The charge of the court objected to by the respondent, although inappropriate and inapplicable on the state of the evidence, did not work error against the respondent. To the contrary, it was to the disadvantage of the state. We add in passing that it is hornbook law that the jury is entitled to draw such inferences as are properly warranted from the facts proved. Berry v. Whitney, 125 Vt. 383, 386, 217 A.2d 41; Lash Furniture Co. v. Norton, 124 Vt. 58, 60, 196 A.2d 506; Wright v. Shedd, 122 Vt. 475, 478, 177 A.2d 240.

The respondent's exceptions claiming there was neither any evidence, nor any direct evidence, that the respondent was operating his vehicle is without substance or merit.

The respondent next contends evidence is lacking that he operated his vehicle on Western Avenue.

The respondent is charged with an offense under 23 V.S.A. § 1183 which provides: "A person shall not operate or attempt to operate a motor vehicle while under the influence of intoxicating liquor or drugs."

The respondent argues that the offense must have occurred on Western Avenue as charged in the complaint.

The words in the information "to wit: Western Avenue" are merely descriptive and explanatory of the location in Brattleboro where the operation is alleged to have taken place. State v. Cliffside, Inc., 120 Vt. 265, 268, 138 A.2d 310.

The information charges that the offense was committed "in the town of Brattleboro." Such allegation as to where the offense was committed was undeniably sufficient. State v. Christie, 97 Vt. 461, 464, 123 A. 849, 34 A.L.R. 577. And this allegation was amply supported by the evidence.

Moreover, the service station attendant testified he first saw the car "as it approached the driveway" and as "it was just entering the driveway, just pulling off the road, entering the driveway." He also testified the respondent came from the direction of "the center of town." There is no evidence that any other entrance to the service station existed except from Western Avenue on which the station is located. The evidence and the inferences to be drawn therefrom are sufficient to sustain a finding by just and reasonable triers of fact that the respondent drove his motor vehicle on Western Avenue and entered the service station driveway from that street.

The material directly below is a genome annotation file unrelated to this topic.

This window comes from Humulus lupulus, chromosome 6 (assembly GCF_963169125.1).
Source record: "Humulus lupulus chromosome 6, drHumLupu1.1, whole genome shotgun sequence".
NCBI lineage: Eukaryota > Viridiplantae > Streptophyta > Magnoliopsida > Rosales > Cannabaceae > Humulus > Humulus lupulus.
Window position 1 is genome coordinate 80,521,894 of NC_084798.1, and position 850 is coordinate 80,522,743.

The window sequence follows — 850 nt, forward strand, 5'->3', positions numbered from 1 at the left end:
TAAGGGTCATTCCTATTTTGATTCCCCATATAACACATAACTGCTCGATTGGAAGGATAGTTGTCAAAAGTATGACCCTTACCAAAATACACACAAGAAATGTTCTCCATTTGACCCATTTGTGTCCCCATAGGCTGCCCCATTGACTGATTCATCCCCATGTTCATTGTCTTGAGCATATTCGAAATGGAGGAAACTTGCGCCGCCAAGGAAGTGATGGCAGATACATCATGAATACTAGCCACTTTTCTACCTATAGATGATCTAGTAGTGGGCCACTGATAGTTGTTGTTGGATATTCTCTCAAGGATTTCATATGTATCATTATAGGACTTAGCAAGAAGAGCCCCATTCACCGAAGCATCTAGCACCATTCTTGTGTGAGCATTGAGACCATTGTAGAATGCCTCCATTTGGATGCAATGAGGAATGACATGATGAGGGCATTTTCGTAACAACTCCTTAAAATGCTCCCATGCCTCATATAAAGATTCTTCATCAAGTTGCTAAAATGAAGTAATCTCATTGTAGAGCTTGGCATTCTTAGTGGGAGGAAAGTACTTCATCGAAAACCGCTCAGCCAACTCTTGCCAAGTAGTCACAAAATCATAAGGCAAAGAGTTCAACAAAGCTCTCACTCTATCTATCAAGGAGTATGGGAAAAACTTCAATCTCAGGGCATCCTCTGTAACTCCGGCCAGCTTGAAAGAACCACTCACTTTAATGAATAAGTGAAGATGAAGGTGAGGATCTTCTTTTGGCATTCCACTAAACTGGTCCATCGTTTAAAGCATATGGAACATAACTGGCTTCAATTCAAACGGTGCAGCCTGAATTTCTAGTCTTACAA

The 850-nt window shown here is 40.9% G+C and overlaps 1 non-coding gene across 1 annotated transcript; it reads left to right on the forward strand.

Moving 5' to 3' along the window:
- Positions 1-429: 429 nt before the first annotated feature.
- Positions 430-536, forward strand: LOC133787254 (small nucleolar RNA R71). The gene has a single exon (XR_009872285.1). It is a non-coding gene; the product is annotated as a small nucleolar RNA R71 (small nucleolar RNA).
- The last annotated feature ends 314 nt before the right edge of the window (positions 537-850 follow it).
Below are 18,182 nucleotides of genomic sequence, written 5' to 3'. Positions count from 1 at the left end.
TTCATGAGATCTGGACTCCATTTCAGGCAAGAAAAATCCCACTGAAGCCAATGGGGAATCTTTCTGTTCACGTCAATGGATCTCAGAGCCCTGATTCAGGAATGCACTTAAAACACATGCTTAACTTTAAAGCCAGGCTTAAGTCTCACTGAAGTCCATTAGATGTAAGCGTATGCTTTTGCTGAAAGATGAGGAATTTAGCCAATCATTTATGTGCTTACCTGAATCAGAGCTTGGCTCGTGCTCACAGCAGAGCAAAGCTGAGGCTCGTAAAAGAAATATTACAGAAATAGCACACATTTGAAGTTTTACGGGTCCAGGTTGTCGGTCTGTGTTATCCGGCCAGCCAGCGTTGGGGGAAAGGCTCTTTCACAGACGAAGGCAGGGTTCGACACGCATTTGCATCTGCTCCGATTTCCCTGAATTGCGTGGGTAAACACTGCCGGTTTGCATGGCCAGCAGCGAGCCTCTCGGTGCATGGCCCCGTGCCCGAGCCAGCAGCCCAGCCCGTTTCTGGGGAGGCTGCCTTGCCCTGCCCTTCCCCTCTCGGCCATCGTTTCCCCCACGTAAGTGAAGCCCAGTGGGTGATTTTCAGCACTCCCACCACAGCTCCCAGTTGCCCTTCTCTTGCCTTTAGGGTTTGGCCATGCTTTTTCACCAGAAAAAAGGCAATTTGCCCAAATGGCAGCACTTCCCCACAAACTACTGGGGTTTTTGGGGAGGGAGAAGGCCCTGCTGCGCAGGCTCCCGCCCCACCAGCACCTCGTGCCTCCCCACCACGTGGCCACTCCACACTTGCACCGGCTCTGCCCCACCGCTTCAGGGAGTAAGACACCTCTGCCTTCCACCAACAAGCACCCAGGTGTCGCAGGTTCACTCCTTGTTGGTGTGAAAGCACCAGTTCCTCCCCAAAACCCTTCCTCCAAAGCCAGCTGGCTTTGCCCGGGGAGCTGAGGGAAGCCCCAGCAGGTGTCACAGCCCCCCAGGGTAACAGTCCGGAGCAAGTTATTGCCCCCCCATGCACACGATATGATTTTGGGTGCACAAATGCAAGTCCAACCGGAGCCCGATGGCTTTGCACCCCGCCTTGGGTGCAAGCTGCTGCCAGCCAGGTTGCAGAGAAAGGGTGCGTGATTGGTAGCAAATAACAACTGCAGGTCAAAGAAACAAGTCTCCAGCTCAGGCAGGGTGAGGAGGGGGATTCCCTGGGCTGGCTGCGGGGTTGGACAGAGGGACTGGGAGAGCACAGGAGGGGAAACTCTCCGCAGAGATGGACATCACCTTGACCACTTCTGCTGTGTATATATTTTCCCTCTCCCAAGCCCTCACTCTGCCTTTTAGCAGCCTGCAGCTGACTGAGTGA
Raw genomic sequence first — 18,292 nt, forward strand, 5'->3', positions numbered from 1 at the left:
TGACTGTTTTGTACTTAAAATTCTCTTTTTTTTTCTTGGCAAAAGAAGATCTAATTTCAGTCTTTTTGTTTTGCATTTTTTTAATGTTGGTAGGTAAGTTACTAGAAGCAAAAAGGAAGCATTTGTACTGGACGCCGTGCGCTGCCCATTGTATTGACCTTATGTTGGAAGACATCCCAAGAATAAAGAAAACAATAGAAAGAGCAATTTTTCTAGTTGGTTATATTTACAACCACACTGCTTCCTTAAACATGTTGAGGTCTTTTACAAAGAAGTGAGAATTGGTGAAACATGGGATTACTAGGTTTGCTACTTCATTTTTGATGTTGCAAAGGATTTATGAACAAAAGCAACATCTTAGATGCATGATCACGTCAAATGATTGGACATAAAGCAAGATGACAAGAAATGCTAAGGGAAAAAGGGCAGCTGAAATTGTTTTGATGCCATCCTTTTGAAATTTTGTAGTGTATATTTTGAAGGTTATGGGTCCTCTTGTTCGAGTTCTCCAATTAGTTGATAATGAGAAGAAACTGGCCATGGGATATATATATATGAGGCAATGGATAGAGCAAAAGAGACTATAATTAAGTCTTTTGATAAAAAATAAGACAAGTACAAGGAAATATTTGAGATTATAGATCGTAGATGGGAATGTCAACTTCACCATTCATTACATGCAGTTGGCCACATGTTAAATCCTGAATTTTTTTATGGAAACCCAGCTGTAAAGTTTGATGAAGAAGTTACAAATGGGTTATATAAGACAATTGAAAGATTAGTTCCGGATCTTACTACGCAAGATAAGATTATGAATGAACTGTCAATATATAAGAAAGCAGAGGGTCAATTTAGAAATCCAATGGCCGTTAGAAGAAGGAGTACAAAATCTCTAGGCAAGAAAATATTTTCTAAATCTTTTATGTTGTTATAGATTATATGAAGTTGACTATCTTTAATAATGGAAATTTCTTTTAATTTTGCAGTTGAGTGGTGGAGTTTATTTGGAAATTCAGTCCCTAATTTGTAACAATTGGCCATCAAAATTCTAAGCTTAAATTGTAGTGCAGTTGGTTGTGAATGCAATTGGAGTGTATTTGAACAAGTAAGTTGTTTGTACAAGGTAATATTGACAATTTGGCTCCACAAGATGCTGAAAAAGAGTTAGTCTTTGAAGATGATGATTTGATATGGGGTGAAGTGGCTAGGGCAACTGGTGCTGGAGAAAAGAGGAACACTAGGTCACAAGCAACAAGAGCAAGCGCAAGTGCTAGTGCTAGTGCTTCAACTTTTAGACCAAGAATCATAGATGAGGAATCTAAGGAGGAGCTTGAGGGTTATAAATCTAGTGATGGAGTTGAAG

Respondent's remaining claim of error is that there is no evidence Western Avenue is a public highway. Respondent attempts to raise this question by a motion in arrest of judgment.

A claimed deficiency of evidence cannot properly be raised by a motion in arrest of judgment. Such motions are addressed to error apparent on the face of the record and this is not the situation here. State v. Quesnel, 124 Vt. 491, 493, 207 A.2d 155. But, even if properly raised, respondent's position is untenable for other reasons.

The statute, 23 V.S.A. § 1183, does not provide that the offense here involved must have been committed on an established, laid out, or public highway. Here, again, the words in the information "on, along and *110 upon the public highway" are descriptive and explanatory only. State v. Cliffside, Inc., supra. Proof that Western Avenue was a public highway was not necessary or required by the statute as an integral part of the offense.

Such offense under the statute need not necessarily occur on a public highway as we held in State v. Bromley, 117 Vt. 228, 230, 88 A.2d 833.

Moreover, the court, in giving a supplemental charge to the jury, instructed the jury that "Western Avenue is, in fact, a public highway." If there was any error in this part of the charge, it was cured by the respondent's indication to the court that he was content.

The evidence placed before the jury was of such probative force to fairly and reasonably establish the offense charged and is sufficiently compelling to sustain the finding of guilty. There is no error.

Judgment affirmed. Let execution be done.